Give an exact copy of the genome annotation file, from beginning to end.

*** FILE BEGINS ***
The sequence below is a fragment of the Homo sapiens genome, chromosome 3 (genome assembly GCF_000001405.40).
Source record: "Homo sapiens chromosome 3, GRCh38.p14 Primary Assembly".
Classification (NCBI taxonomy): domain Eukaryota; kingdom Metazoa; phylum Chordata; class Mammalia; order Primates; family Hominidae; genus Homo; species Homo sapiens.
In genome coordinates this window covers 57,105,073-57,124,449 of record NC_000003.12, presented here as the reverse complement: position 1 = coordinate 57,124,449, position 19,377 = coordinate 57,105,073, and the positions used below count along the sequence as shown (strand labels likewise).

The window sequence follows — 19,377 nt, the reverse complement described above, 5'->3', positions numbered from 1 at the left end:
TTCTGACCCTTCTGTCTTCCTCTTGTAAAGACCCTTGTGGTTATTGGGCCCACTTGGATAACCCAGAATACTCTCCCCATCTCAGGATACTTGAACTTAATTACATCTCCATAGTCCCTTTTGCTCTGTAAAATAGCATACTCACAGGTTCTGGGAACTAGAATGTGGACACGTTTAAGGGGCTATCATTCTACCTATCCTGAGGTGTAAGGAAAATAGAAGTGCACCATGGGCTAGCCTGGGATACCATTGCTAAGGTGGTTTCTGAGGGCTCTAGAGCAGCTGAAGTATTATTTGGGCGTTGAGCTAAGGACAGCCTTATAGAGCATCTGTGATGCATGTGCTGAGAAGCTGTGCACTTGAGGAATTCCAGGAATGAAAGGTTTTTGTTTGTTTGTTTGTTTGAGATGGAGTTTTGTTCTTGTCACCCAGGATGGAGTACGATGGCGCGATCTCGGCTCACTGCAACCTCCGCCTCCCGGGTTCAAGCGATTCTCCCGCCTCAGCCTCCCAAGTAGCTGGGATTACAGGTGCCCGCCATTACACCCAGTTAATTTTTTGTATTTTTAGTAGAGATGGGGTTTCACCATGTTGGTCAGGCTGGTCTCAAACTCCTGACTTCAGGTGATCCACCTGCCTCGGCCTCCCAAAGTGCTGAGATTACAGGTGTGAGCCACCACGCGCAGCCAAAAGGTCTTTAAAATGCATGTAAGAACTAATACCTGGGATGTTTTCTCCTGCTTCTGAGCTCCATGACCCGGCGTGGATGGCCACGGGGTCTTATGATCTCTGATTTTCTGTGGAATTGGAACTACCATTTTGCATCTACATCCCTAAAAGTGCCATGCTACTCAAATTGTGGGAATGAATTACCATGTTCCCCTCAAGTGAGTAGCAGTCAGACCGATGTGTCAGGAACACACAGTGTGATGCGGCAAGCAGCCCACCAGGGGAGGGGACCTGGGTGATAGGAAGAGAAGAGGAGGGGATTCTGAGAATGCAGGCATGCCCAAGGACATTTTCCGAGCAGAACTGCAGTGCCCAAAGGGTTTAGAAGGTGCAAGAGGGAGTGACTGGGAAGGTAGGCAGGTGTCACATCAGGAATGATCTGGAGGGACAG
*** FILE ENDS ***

The sequence below is a fragment of the Homo sapiens genome, chromosome 3 (genome assembly GCF_000001405.40).
Source record: "Homo sapiens chromosome 3, GRCh38.p14 Primary Assembly".
Classification (NCBI taxonomy): domain Eukaryota; kingdom Metazoa; phylum Chordata; class Mammalia; order Primates; family Hominidae; genus Homo; species Homo sapiens.
In genome coordinates this window covers 57,105,073-57,124,449 of record NC_000003.12, presented here as the reverse complement: position 1 = coordinate 57,124,449, position 19,377 = coordinate 57,105,073, and the positions used below count along the sequence as shown (strand labels likewise).

The window sequence follows — 19,377 nt, the reverse complement described above, 5'->3', positions numbered from 1 at the left end:
TTCTGACCCTTCTGTCTTCCTCTTGTAAAGACCCTTGTGGTTATTGGGCCCACTTGGATAACCCAGAATACTCTCCCCATCTCAGGATACTTGAACTTAATTACATCTCCATAGTCCCTTTTGCTCTGTAAAATAGCATACTCACAGGTTCTGGGAACTAGAATGTGGACACGTTTAAGGGGCTATCATTCTACCTATCCTGAGGTGTAAGGAAAATAGAAGTGCACCATGGGCTAGCCTGGGATACCATTGCTAAGGTGGTTTCTGAGGGCTCTAGAGCAGCTGAAGTATTATTTGGGCGTTGAGCTAAGGACAGCCTTATAGAGCATCTGTGATGCATGTGCTGAGAAGCTGTGCACTTGAGGAATTCCAGGAATGAAAGGTTTTTGTTTGTTTGTTTGTTTGAGATGGAGTTTTGTTCTTGTCACCCAGGATGGAGTACGATGGCGCGATCTCGGCTCACTGCAACCTCCGCCTCCCGGGTTCAAGCGATTCTCCCGCCTCAGCCTCCCAAGTAGCTGGGATTACAGGTGCCCGCCATTACACCCAGTTAATTTTTTGTATTTTTAGTAGAGATGGGGTTTCACCATGTTGGTCAGGCTGGTCTCAAACTCCTGACTTCAGGTGATCCACCTGCCTCGGCCTCCCAAAGTGCTGAGATTACAGGTGTGAGCCACCACGCGCAGCCAAAAGGTCTTTAAAATGCATGTAAGAACTAATACCTGGGATGTTTTCTCCTGCTTCTGAGCTCCATGACCCGGCGTGGATGGCCACGGGGTCTTATGATCTCTGATTTTCTGTGGAATTGGAACTACCATTTTGCATCTACATCCCTAAAAGTGCCATGCTACTCAAATTGTGGGAATGAATTACCATGTTCCCCTCAAGTGAGTAGCAGTCAGACCGATGTGTCAGGAACACACAGTGTGATGCGGCAAGCAGCCCACCAGGGGAGGGGACCTGGGTGATAGGAAGAGAAGAGGAGGGGATTCTGAGAATGCAGGCATGCCCAAGGACATTTTCCGAGCAGAACTGCAGTGCCCAAAGGGTTTAGAAGGTGCAAGAGGGAGTGACTGGGAAGGTAGGCAGGTGTCACATCAGGAATGATCTGGAGGGACAG